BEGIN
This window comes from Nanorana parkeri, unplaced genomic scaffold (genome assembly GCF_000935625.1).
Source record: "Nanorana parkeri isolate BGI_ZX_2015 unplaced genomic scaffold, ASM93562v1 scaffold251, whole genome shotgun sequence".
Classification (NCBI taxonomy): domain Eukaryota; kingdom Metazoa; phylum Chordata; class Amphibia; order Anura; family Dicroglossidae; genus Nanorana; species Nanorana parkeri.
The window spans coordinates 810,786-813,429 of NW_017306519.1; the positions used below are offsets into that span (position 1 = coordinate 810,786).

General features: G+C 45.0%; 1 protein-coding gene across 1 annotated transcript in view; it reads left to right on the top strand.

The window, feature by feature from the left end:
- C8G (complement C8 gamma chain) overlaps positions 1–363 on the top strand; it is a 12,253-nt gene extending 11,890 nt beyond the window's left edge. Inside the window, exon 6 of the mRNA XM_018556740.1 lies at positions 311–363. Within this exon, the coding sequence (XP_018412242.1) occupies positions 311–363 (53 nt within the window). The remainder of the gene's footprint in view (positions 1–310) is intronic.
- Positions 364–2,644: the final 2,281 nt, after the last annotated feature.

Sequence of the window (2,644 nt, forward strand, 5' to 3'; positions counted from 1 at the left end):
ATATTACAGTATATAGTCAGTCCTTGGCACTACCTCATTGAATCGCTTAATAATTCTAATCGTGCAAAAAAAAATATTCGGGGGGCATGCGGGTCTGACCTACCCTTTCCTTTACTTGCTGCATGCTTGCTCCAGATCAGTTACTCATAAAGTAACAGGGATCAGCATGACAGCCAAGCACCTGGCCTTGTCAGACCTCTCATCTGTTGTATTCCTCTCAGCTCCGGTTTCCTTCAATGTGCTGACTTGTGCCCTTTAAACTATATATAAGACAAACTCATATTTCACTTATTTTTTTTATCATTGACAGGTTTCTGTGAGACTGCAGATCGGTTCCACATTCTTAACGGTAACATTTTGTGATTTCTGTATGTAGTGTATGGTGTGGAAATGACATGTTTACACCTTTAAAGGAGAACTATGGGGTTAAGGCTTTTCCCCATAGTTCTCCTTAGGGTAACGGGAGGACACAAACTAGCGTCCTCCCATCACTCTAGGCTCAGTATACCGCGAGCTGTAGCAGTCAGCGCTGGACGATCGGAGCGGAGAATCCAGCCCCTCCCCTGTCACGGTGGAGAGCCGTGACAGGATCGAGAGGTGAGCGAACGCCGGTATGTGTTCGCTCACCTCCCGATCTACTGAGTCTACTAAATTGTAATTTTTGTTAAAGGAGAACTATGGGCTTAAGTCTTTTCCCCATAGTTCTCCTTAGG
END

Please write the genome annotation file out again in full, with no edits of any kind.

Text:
This window comes from Nanorana parkeri, unplaced genomic scaffold (genome assembly GCF_000935625.1).
Source record: "Nanorana parkeri isolate BGI_ZX_2015 unplaced genomic scaffold, ASM93562v1 scaffold251, whole genome shotgun sequence".
Classification (NCBI taxonomy): domain Eukaryota; kingdom Metazoa; phylum Chordata; class Amphibia; order Anura; family Dicroglossidae; genus Nanorana; species Nanorana parkeri.
The window spans coordinates 810,786-813,429 of NW_017306519.1; the positions used below are offsets into that span (position 1 = coordinate 810,786).

General features: G+C 45.0%; 1 protein-coding gene across 1 annotated transcript in view; it reads left to right on the top strand.

The window, feature by feature from the left end:
- C8G (complement C8 gamma chain) overlaps positions 1–363 on the top strand; it is a 12,253-nt gene extending 11,890 nt beyond the window's left edge. Inside the window, exon 6 of the mRNA XM_018556740.1 lies at positions 311–363. Within this exon, the coding sequence (XP_018412242.1) occupies positions 311–363 (53 nt within the window). The remainder of the gene's footprint in view (positions 1–310) is intronic.
- Positions 364–2,644: the final 2,281 nt, after the last annotated feature.

Sequence of the window (2,644 nt, forward strand, 5' to 3'; positions counted from 1 at the left end):
ATATTACAGTATATAGTCAGTCCTTGGCACTACCTCATTGAATCGCTTAATAATTCTAATCGTGCAAAAAAAAATATTCGGGGGGCATGCGGGTCTGACCTACCCTTTCCTTTACTTGCTGCATGCTTGCTCCAGATCAGTTACTCATAAAGTAACAGGGATCAGCATGACAGCCAAGCACCTGGCCTTGTCAGACCTCTCATCTGTTGTATTCCTCTCAGCTCCGGTTTCCTTCAATGTGCTGACTTGTGCCCTTTAAACTATATATAAGACAAACTCATATTTCACTTATTTTTTTTATCATTGACAGGTTTCTGTGAGACTGCAGATCGGTTCCACATTCTTAACGGTAACATTTTGTGATTTCTGTATGTAGTGTATGGTGTGGAAATGACATGTTTACACCTTTAAAGGAGAACTATGGGGTTAAGGCTTTTCCCCATAGTTCTCCTTAGGGTAACGGGAGGACACAAACTAGCGTCCTCCCATCACTCTAGGCTCAGTATACCGCGAGCTGTAGCAGTCAGCGCTGGACGATCGGAGCGGAGAATCCAGCCCCTCCCCTGTCACGGTGGAGAGCCGTGACAGGATCGAGAGGTGAGCGAACGCCGGTATGTGTTCGCTCACCTCCCGATCTACTGAGTCTACTAAATTGTAATTTTTGTTAAAGGAGAACTATGGGCTTAAGTCTTTTCCCCATAGTTCTCCTTAGG